Generation Y, aka the Millennials or the Echo Boomers, are the children of the nation’s baby boomers or older members of Generation X. Born in the years 1977 to 1994, they are well educated, hardworking, technologically savvy and tend to be somewhat narcissistic.
By the year 2012, Gen Y will be the 18-34 age group and will comprise a major portion of the nation’s workforce.
In hiring or working with members of Gen Y, keep these points in mind:
• Gen Y places high value on work/life balance. They want flexible hours or the option of telecommuting. They want shorter workdays or weeks, but they won’t waste any of the time they spend on the job. They’re excellent multitaskers who expect efficiency. They won’t tolerate long, pointless meetings or anything else that strikes them as a waste of time. When they work, they work hard, and when they get away, they are gone.
• Gen Y expects a lot from employers. They respect authority and experience, but won’t take “Because I said so” as a reason for doing anything. They want fair and direct communication. They expect full disclosure—hide anything or operate unethically in any way and you will lose them. They also desire constant input on their job performance. Forget the annual review—more frequent reviews will be seen as more helpful. Gen Y understands money and expects a good retirement plan, starting from day one.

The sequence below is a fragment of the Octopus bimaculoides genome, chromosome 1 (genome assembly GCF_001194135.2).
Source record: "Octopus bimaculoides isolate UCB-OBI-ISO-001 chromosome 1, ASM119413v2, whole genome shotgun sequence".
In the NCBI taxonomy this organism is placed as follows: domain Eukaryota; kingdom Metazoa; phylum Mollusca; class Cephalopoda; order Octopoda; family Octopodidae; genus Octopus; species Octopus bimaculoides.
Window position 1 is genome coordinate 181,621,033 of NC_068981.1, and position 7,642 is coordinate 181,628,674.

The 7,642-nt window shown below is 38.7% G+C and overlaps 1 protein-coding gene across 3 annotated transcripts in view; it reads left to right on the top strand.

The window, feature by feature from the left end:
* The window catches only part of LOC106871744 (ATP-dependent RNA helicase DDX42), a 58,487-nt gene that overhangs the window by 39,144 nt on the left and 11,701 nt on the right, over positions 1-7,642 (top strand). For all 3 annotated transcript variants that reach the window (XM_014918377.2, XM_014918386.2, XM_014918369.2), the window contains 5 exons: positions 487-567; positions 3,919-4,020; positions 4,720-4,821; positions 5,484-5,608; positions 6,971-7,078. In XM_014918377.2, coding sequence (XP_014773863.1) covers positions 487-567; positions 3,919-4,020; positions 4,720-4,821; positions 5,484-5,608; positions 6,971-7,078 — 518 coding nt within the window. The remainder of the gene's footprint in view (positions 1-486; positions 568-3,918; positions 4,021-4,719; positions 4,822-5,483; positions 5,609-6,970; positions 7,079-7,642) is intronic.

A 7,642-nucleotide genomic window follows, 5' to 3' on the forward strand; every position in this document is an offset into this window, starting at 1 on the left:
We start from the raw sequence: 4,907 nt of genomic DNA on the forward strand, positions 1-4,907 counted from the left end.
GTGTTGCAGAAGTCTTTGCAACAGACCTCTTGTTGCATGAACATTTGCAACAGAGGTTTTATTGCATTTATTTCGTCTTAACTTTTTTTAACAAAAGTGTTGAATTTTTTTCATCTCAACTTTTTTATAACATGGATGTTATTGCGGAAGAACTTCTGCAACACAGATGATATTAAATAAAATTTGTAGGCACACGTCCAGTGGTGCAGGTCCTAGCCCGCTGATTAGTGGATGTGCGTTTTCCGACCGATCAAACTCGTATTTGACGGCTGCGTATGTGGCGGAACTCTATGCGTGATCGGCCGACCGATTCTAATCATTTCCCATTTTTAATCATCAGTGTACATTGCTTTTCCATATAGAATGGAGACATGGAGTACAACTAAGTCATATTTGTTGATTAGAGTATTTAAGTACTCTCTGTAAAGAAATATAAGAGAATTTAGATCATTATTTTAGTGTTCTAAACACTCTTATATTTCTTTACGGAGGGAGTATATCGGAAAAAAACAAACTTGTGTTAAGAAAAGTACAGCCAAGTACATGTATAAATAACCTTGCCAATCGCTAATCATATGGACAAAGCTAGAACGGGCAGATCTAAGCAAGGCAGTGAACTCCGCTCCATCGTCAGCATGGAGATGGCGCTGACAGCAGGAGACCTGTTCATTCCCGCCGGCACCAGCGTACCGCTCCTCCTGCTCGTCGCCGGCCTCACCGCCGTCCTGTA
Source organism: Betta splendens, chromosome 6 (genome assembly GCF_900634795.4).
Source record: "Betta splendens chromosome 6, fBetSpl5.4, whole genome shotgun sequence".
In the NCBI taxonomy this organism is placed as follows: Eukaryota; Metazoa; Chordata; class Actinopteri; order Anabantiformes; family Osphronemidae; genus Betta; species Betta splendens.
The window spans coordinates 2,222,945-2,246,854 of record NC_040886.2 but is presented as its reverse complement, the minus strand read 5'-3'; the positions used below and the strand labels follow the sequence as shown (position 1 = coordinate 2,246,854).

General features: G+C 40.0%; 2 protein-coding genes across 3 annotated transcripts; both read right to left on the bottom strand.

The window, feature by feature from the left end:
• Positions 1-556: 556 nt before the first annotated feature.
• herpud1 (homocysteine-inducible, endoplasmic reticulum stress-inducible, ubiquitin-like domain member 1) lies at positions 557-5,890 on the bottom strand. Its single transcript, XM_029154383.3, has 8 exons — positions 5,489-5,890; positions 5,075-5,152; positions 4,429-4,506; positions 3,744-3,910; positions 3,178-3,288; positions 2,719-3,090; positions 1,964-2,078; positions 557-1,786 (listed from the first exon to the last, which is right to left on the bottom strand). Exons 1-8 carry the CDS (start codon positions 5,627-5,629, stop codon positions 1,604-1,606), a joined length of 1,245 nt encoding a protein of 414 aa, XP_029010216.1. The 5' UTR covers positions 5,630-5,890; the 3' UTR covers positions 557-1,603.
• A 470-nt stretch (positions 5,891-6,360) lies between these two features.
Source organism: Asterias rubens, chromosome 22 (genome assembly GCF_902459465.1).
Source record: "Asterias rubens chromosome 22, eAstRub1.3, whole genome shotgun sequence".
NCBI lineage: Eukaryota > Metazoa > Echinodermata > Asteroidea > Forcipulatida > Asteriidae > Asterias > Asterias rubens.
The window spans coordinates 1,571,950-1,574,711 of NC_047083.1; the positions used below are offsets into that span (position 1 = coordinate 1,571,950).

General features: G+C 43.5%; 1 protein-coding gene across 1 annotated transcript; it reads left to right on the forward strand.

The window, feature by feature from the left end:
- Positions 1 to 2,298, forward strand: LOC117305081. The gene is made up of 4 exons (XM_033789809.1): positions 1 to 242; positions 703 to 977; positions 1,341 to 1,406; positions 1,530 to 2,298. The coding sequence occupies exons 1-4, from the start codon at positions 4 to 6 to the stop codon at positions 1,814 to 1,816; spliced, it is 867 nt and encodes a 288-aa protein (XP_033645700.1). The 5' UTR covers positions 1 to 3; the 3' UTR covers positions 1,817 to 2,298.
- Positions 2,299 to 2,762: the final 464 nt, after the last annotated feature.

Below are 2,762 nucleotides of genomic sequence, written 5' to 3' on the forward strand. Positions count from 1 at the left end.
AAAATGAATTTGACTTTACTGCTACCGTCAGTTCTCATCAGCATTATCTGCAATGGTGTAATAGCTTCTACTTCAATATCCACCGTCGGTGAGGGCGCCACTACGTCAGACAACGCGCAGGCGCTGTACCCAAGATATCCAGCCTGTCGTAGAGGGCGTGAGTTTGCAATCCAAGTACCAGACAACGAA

• Gen Y wants to serve. Give them opportunities to volunteer, to donate, to help others.
• Gen Y is high-tech. These people have used computers since they were in day care. They prefer email and phone calls over in-person meetings. They know all about “second life” (living their “second life” via Facebook, MySpace, and YouTube). Provide them with the latest and most relevant technology and they will work wonders with it for your company.
• Gen Y communicates best with itself. The best person to train a new Gen Y employee is a member of Gen Y. The best go-to person for Gen Y employees is another Millennial like themselves.
• Gen Y is narcissistic. These young people tend to think that everything is about them. They may have a certain sense of entitlement, expecting high pay and high respect even as new hires. While some of these expectations need to be talked down, the truth is these workers come with college degrees and heavy school-loan burdens that realistically do need to be paid off. High pay is more than a selfish desire for members of Gen Y.
Pay them fairly, communicate with them clearly and, if you can, get used to their flip-flops. There is unlimited creativity and energy to be harnessed in the thundering horde known as Generation Y, now heading toward your office.
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